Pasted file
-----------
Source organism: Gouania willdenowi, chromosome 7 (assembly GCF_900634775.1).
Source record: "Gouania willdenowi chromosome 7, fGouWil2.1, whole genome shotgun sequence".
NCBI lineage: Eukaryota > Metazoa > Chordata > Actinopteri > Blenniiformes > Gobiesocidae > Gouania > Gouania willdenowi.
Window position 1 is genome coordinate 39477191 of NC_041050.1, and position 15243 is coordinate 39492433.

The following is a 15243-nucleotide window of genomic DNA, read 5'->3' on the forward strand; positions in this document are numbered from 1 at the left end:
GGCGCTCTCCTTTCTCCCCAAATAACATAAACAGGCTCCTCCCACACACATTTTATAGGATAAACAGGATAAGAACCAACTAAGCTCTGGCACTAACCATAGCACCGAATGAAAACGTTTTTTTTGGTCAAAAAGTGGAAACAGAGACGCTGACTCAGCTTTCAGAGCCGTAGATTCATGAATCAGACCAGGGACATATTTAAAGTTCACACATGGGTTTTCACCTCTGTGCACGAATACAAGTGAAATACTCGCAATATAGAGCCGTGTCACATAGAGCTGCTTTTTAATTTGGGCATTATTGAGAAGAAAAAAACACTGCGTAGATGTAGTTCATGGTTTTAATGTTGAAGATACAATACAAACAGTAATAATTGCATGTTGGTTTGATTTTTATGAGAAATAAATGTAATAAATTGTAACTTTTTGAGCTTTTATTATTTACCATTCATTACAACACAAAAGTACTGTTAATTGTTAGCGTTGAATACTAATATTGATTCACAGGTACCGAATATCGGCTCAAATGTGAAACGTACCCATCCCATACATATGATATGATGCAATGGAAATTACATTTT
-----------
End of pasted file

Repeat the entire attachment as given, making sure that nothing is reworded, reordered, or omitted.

Source organism: Gouania willdenowi, chromosome 7 (assembly GCF_900634775.1).
Source record: "Gouania willdenowi chromosome 7, fGouWil2.1, whole genome shotgun sequence".
NCBI lineage: Eukaryota > Metazoa > Chordata > Actinopteri > Blenniiformes > Gobiesocidae > Gouania > Gouania willdenowi.
Window position 1 is genome coordinate 39477191 of NC_041050.1, and position 15243 is coordinate 39492433.

The following is a 15243-nucleotide window of genomic DNA, read 5'->3' on the forward strand; positions in this document are numbered from 1 at the left end:
GGCGCTCTCCTTTCTCCCCAAATAACATAAACAGGCTCCTCCCACACACATTTTATAGGATAAACAGGATAAGAACCAACTAAGCTCTGGCACTAACCATAGCACCGAATGAAAACGTTTTTTTTGGTCAAAAAGTGGAAACAGAGACGCTGACTCAGCTTTCAGAGCCGTAGATTCATGAATCAGACCAGGGACATATTTAAAGTTCACACATGGGTTTTCACCTCTGTGCACGAATACAAGTGAAATACTCGCAATATAGAGCCGTGTCACATAGAGCTGCTTTTTAATTTGGGCATTATTGAGAAGAAAAAAACACTGCGTAGATGTAGTTCATGGTTTTAATGTTGAAGATACAATACAAACAGTAATAATTGCATGTTGGTTTGATTTTTATGAGAAATAAATGTAATAAATTGTAACTTTTTGAGCTTTTATTATTTACCATTCATTACAACACAAAAGTACTGTTAATTGTTAGCGTTGAATACTAATATTGATTCACAGGTACCGAATATCGGCTCAAATGTGAAACGTACCCATCCCATACATATGATATGATGCAATGGAAATTACATTTT